The F-5s sit about 4 feet apart and about 3 feet from the rear wall. The rear wall is about 20 feet wide. The Ohm CLS drivers seem to work like what I would call sound projectors.
Much like a video projector projects a picture onto a wall, the omndirectional Ohms project the sound in all directions, upward and 360 degrees around, similar to how the sound eminating from a live act is projected in all directions, reflect off the walls and other solid surfaces, and eventually reach your ears.
As I indicated earlier, what reaches your ears with the Walsh 5 Series 3 drivers is for all practical purposes whatever the music signal input was.
In my case the soundstage extends fully from left to right wall, about 20 feet, even though the speakers are only 4 feet apart. Despite the fact that my speakers location is skewed about 3 feet to the right of center, mono signals occur exactly at the mid point between the walls and extend to the walls fully both left and right. The soundstage extends well back behind the rear wall as well.
Individual instruments and recording mix elements are crystal clear and balanced from top to bottom and can be picked out easily due to the huge soundstage.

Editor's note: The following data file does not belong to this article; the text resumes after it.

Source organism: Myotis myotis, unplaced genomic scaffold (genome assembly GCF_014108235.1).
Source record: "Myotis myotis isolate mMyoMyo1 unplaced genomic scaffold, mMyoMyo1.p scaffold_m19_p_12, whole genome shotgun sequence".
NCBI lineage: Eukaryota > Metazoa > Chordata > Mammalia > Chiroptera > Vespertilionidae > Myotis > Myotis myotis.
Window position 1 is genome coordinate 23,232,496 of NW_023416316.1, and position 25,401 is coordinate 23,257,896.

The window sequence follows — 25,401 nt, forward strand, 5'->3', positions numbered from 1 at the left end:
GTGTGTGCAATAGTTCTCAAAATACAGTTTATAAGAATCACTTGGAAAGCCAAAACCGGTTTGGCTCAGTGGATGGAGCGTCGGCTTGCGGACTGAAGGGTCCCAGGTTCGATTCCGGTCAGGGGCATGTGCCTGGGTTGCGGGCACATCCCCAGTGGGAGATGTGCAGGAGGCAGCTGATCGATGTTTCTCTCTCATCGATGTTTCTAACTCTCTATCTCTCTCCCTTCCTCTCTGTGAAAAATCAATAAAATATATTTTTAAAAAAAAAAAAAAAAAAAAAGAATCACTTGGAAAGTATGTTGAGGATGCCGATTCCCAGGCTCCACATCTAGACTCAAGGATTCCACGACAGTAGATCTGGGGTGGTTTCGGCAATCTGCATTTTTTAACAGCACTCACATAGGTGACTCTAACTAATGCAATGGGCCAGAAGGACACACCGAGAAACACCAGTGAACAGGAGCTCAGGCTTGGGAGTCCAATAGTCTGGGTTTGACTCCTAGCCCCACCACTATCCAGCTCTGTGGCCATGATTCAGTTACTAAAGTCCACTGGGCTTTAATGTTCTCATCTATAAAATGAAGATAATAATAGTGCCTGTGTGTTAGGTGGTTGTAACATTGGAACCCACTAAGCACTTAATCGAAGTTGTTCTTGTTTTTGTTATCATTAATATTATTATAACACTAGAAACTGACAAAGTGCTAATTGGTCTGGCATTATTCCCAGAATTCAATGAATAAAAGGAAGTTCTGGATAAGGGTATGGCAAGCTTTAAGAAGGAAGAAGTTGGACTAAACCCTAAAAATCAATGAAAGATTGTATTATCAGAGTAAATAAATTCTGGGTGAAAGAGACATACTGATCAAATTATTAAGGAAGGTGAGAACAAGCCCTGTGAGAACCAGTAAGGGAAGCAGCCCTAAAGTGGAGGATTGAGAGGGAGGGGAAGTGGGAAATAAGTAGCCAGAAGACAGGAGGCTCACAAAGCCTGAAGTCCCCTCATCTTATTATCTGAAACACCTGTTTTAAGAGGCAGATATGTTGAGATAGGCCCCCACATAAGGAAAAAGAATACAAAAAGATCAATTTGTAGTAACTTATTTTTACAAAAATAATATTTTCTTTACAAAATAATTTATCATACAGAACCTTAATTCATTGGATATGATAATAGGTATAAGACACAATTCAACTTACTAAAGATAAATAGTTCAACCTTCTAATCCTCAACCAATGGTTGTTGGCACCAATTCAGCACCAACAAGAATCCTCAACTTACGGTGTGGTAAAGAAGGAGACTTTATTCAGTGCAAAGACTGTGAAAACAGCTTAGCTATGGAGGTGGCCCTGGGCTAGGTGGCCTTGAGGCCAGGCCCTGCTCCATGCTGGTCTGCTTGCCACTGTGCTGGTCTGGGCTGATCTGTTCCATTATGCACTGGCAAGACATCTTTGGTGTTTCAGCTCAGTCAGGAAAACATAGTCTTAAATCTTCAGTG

Furthermore, the soundstage and overall clarity of presentation holds up no matter where you sit in the room. Like sitting in different seats in a concert hall, you will get a different somic perspective in each location, but the presentation is full, complete and yes coherent regardless (hence the Coherent moniker in the driver name?).
The Walsh 5 driver are only 87db efficient, however my 150 w/channel Musical FIdelity A3CR has no problem driving them to realistic listening levels. I've found both the Walsh 5 series 3 drivers in the F5s and the smaller 100 drivers in the super Walsh 2's can take whatever power you thow at them and deliver the goods.
My only wonder with the F-5s is what they might be capable of if I threw a top notch high current monster amp at them. This may be the next frontier for me to explore someday.
Musical Fidelity A3CR power amplifier
Carver c-6 preamplifier
Harmonic Technology Truth Link Interconnect (re-amp->amp)
Denon CDR 1500 CD
DNM Reson interconnects (CD->pre-amp)
Linn Axis with Basik tonearm and Denon DL103R low output MC cartridge
Roku Soundbridge with Audioquest G snake interconnect
Ohm Walsh 2
Ohm Super Walsh 2 Series 3
Dynaudio Contour 1.3 MkII
Triangle Titus with M&K V1-B sub